Spyware, Viruses, & Security forum

General discussion

NEWS - February 24, 2007

by Donna Buenaventura / February 23, 2007 2:47 PM PST

The Dos and Don’ts on Disclosing Data

A spokesman for AT&T said that customers do not have to provide their Social Security numbers. One solution is to give a utility a deposit or, in the case of cellphones, buy the minutes in advance.

The number is entrenched as the identifier for American’s health records, so it is basically a requirement in order to see the doctor or dentist. But you might be able to persuade your employer to stop using it as an employee ID number. Employers need it because the Internal Revenue Service demands it, but there is no reason for it to appear on time sheets or employee badges.

You will probably never know that your number has been stolen until it is too late, but TrustedID’s free online search tool, StolenIDSearch.com, combs a limited database containing 2.3 million pieces of information, including stolen Social Security numbers and credit card numbers found on the Internet.

The number of people who had compromised data surprised the company: 0.81 percent. It expected a much lower rate, but said an explanation might be that the people who checked are those who already know their data are in the hands of crooks.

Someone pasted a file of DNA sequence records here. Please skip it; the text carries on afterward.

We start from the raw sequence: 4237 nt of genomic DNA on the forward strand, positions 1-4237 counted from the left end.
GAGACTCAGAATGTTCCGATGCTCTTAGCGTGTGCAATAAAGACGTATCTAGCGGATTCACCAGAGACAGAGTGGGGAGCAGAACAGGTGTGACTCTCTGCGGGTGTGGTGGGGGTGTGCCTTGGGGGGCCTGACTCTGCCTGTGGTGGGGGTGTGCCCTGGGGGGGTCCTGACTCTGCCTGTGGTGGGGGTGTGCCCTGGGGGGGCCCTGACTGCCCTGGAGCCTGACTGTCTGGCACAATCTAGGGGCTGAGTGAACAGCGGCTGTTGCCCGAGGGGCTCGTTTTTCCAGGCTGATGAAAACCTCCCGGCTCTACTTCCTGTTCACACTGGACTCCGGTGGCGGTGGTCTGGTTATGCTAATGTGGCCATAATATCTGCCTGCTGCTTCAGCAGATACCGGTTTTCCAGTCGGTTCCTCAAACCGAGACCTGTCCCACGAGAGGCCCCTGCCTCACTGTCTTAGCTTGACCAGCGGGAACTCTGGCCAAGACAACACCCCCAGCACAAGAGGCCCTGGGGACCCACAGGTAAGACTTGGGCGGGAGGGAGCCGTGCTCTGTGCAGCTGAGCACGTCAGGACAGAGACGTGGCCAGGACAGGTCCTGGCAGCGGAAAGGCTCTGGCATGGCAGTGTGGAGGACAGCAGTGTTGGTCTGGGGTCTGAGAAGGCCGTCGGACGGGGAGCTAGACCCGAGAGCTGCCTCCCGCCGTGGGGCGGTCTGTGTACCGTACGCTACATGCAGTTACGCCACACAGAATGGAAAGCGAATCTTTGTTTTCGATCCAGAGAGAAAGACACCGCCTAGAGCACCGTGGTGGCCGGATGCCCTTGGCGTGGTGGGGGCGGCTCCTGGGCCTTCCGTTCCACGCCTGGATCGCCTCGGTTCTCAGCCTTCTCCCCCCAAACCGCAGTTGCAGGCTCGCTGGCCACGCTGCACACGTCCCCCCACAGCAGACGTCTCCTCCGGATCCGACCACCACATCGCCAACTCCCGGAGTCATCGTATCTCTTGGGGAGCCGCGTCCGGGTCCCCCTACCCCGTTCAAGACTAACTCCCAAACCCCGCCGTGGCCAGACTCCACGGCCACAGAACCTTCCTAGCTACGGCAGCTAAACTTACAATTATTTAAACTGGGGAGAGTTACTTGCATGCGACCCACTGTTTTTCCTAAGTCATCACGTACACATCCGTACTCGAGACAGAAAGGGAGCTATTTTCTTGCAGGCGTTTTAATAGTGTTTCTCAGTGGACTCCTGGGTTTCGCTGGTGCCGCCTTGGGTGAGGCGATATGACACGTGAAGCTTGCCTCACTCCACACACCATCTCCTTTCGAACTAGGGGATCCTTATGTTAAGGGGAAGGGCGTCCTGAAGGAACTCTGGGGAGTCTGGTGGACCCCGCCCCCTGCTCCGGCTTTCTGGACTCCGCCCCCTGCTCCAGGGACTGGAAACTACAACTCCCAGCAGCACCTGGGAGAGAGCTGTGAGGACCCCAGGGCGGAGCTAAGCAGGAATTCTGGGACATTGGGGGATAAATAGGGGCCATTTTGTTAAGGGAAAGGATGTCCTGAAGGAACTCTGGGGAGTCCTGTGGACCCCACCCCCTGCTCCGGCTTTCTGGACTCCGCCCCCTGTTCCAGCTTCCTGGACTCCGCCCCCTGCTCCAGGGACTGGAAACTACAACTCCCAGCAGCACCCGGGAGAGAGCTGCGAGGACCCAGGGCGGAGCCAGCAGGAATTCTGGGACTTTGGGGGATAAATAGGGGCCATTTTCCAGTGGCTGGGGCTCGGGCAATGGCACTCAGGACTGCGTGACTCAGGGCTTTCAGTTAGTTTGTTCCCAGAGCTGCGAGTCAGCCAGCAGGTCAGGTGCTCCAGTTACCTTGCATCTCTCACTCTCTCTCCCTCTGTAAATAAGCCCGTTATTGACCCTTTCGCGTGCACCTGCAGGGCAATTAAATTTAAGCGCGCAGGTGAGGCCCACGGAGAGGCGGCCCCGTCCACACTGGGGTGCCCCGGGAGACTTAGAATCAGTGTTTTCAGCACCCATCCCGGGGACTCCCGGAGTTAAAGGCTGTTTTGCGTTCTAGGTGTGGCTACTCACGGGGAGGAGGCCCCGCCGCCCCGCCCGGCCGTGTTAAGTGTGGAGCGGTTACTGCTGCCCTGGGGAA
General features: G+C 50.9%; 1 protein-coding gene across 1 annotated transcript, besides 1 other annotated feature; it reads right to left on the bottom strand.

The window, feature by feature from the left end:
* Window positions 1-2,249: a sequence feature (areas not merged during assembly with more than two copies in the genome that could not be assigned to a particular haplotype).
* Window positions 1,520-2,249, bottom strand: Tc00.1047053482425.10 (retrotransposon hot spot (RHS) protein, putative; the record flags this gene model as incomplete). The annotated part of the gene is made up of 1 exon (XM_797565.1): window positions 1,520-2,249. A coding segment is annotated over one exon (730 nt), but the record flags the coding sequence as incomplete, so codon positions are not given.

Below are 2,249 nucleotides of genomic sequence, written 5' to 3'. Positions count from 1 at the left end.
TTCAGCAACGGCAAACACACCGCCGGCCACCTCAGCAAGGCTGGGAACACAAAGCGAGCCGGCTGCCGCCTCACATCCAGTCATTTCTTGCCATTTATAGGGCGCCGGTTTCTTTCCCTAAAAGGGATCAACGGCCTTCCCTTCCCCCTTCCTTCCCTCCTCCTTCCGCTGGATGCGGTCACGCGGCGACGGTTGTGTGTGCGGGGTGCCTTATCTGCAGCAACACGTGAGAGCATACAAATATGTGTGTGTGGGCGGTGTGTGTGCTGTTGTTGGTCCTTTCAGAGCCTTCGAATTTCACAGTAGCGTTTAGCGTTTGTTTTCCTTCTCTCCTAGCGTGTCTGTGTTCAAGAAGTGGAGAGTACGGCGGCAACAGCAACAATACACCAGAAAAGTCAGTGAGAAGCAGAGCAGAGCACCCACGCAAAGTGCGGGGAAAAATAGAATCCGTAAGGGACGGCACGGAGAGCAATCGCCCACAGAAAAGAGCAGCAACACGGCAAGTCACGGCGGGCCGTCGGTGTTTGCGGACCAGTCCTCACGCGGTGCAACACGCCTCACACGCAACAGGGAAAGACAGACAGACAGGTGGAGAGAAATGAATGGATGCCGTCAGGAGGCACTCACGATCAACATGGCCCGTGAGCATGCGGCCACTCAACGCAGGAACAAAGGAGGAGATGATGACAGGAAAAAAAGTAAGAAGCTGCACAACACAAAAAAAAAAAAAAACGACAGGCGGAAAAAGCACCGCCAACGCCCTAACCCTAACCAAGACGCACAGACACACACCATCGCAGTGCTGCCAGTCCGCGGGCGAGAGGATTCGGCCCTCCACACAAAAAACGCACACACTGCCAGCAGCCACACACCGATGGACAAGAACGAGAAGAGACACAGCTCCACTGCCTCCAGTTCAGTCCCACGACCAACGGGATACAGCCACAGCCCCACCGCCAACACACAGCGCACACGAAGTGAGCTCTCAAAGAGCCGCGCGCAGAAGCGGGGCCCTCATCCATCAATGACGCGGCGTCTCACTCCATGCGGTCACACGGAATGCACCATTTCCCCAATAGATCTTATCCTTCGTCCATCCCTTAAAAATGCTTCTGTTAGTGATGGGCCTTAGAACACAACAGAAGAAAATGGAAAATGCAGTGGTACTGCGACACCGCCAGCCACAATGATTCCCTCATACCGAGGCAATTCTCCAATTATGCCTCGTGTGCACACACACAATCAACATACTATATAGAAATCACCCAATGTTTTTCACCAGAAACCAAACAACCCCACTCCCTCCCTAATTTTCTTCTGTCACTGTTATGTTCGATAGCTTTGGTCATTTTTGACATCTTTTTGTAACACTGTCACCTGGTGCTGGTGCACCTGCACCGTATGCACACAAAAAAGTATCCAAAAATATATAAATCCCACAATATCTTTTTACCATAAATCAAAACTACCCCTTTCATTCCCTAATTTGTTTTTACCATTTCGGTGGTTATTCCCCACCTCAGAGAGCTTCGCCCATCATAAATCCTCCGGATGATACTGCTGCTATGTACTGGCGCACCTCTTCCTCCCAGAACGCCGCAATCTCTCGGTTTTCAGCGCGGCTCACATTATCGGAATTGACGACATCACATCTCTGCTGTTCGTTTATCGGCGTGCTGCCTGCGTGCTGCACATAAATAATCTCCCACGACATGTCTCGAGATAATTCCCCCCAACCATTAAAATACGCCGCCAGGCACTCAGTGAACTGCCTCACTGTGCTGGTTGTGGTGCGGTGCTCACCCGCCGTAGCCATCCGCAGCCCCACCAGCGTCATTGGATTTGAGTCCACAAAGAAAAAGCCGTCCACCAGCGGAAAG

Now for the scary part: what do you do if it is compromised? First, obtain a copy of your credit report from each of the three largest credit bureaus: Experian, Equifax and TransUnion.

Discussion is locked
You are posting a reply to: NEWS - February 24, 2007
The posting of advertisements, profanity, or personal attacks is prohibited. Please refer to our CNET Forums policies for details. All submitted content is subject to our Terms of Use.
Track this discussion and email me when there are updates

If you're asking for technical help, please be sure to include all your system info, including operating system, model number, and any other specifics related to the problem. Also please exercise your best judgment when posting in the forums--revealing personal information such as your e-mail address, telephone number, and address is not recommended.

You are reporting the following post: NEWS - February 24, 2007
This post has been flagged and will be reviewed by our staff. Thank you for helping us maintain CNET's great community.
Sorry, there was a problem flagging this post. Please try again now or at a later time.
If you believe this post is offensive or violates the CNET Forums' Usage policies, you can report it below (this will not automatically remove the post). Once reported, our moderators will be notified and the post will be reviewed.
Collapse -
Who's Responsible For Customer Data?
by Donna Buenaventura / February 23, 2007 2:50 PM PST

As two large Massachusetts retailers grapple with the fallout from customer data security breaches, Bay State lawmakers have proposed legislation that would nail businesses for poor security practices and better protect customers from fraud.